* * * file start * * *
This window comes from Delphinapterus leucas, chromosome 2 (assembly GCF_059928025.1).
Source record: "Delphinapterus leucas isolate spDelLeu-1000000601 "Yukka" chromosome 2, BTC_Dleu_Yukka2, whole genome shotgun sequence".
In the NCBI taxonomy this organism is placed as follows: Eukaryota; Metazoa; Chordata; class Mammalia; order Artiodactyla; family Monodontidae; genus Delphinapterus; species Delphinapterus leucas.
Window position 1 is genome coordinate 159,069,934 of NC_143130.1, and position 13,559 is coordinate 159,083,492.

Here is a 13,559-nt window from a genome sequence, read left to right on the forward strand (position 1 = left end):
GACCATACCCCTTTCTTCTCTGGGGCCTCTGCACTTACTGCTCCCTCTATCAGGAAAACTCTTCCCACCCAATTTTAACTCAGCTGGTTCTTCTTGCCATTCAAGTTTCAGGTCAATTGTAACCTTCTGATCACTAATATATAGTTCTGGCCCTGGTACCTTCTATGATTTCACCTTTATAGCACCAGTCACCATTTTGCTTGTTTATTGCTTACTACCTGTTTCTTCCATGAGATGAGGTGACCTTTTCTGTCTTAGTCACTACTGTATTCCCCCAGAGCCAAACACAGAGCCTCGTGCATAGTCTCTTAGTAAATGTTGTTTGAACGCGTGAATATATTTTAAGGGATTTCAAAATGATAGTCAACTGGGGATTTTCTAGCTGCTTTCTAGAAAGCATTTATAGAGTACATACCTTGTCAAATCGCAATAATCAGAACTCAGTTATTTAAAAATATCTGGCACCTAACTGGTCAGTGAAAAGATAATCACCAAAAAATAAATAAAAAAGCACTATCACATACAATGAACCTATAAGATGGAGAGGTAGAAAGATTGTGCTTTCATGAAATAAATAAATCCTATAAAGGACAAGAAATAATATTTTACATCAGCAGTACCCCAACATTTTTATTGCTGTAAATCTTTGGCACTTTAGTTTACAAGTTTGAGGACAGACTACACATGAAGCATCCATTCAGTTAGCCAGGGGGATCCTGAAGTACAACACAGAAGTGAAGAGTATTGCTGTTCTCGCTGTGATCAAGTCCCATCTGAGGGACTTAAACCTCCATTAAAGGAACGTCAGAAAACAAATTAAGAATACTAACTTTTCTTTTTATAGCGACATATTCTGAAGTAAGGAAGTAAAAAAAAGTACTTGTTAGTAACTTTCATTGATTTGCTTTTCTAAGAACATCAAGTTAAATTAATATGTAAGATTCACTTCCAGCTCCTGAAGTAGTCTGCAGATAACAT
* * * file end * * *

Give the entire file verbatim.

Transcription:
This window comes from Delphinapterus leucas, chromosome 2 (assembly GCF_059928025.1).
Source record: "Delphinapterus leucas isolate spDelLeu-1000000601 "Yukka" chromosome 2, BTC_Dleu_Yukka2, whole genome shotgun sequence".
In the NCBI taxonomy this organism is placed as follows: Eukaryota; Metazoa; Chordata; class Mammalia; order Artiodactyla; family Monodontidae; genus Delphinapterus; species Delphinapterus leucas.
Window position 1 is genome coordinate 159,069,934 of NC_143130.1, and position 13,559 is coordinate 159,083,492.

Here is a 13,559-nt window from a genome sequence, read left to right on the forward strand (position 1 = left end):
GACCATACCCCTTTCTTCTCTGGGGCCTCTGCACTTACTGCTCCCTCTATCAGGAAAACTCTTCCCACCCAATTTTAACTCAGCTGGTTCTTCTTGCCATTCAAGTTTCAGGTCAATTGTAACCTTCTGATCACTAATATATAGTTCTGGCCCTGGTACCTTCTATGATTTCACCTTTATAGCACCAGTCACCATTTTGCTTGTTTATTGCTTACTACCTGTTTCTTCCATGAGATGAGGTGACCTTTTCTGTCTTAGTCACTACTGTATTCCCCCAGAGCCAAACACAGAGCCTCGTGCATAGTCTCTTAGTAAATGTTGTTTGAACGCGTGAATATATTTTAAGGGATTTCAAAATGATAGTCAACTGGGGATTTTCTAGCTGCTTTCTAGAAAGCATTTATAGAGTACATACCTTGTCAAATCGCAATAATCAGAACTCAGTTATTTAAAAATATCTGGCACCTAACTGGTCAGTGAAAAGATAATCACCAAAAAATAAATAAAAAAGCACTATCACATACAATGAACCTATAAGATGGAGAGGTAGAAAGATTGTGCTTTCATGAAATAAATAAATCCTATAAAGGACAAGAAATAATATTTTACATCAGCAGTACCCCAACATTTTTATTGCTGTAAATCTTTGGCACTTTAGTTTACAAGTTTGAGGACAGACTACACATGAAGCATCCATTCAGTTAGCCAGGGGGATCCTGAAGTACAACACAGAAGTGAAGAGTATTGCTGTTCTCGCTGTGATCAAGTCCCATCTGAGGGACTTAAACCTCCATTAAAGGAACGTCAGAAAACAAATTAAGAATACTAACTTTTCTTTTTATAGCGACATATTCTGAAGTAAGGAAGTAAAAAAAAGTACTTGTTAGTAACTTTCATTGATTTGCTTTTCTAAGAACATCAAGTTAAATTAATATGTAAGATTCACTTCCAGCTCCTGAAGTAGTCTGCAGATAACAT